Tulsi Gabbard, the first Hindu lawmaker in the US Congress, elected as the co-chair of the Congressional Caucus on India and Indian-Americans, has vowed to work for furthering Indo-US relations.
The level of engagement seen in both the House and Senate on issues related to India and America’s partnership and friendship “only continues to grow,” Gabbard said after it was formally announced that she has been elected as the new co-chair of the House India Caucus.
Gabbard, 35, the first ever Hindu elected to the US House of Representative in 2013 is the three-term Democratic Congresswoman from Hawaii.
Having made a mark for herself at the national scene both inside and outside the Congress on key foreign policy and national security issues, Gabbard is the first ever woman to be elected as co-chair of the House Congressional Caucus on India.
Congressman George Holding from North Carolina is the Republican co-chair to one of the largest country - specific caucus in the House of Representatives.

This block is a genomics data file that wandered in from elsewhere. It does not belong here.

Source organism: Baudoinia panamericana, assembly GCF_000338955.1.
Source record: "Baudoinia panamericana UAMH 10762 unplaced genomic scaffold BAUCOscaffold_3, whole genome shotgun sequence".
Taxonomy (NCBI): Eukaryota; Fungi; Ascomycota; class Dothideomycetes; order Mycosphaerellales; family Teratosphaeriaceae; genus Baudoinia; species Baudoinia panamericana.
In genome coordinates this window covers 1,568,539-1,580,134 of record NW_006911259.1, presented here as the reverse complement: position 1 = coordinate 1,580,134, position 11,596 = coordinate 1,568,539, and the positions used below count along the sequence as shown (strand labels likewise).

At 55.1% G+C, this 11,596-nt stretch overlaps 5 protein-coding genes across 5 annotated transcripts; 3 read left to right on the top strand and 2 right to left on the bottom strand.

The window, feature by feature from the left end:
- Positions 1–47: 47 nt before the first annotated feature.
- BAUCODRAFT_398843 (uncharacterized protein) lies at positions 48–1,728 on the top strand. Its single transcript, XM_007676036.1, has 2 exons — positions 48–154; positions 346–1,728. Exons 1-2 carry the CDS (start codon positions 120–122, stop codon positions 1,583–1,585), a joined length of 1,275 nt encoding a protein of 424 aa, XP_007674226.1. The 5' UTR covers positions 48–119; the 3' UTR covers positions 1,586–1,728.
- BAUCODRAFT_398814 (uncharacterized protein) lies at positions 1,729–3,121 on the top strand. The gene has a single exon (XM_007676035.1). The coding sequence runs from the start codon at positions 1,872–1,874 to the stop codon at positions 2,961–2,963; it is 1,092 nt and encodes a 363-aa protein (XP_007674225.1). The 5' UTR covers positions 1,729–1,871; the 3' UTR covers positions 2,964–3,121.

She succeeds her Democratic congressional colleague Indian-American Dr Ami Bera.
“Congressman Holding and I are working together on what is the legislative strategy for building a agenda for the caucus to move forward in the 115th Congress,” Gabbard told a selected gathering of influential Indian-Americans and key lawmakers at a round table at the US Capitol organised jointly by US-India Friendship Council and US-India Business Council.
Noting that there is growing momentum, interest and excitement around India-US relationship, Gabbard said there is really unity in the issues of cooperation and opportunity between the two countries.
“We have to capture this moment and really take advantage of the continued interest, not taking this for granted and be vigil and in doing so,” she said.
“We are off to a great start in the current administration. Some of the brightest time for US India relationship is for now and in the future,” Holding said.
This Congress he noted would build on the progress made by the last Congress which designated India as a major defence partner.
“Good times are ahead as far as military to military cooperation is concerned,” he said, adding that the lawmakers are talking about how to merge and compliment the Make in India and America First doctrine.
The two doctrine are not competitive to each other, but actually can work together with each other.
“I am excited to work with Tulsi for the next two years. We are going to have wonderful time together,” he said.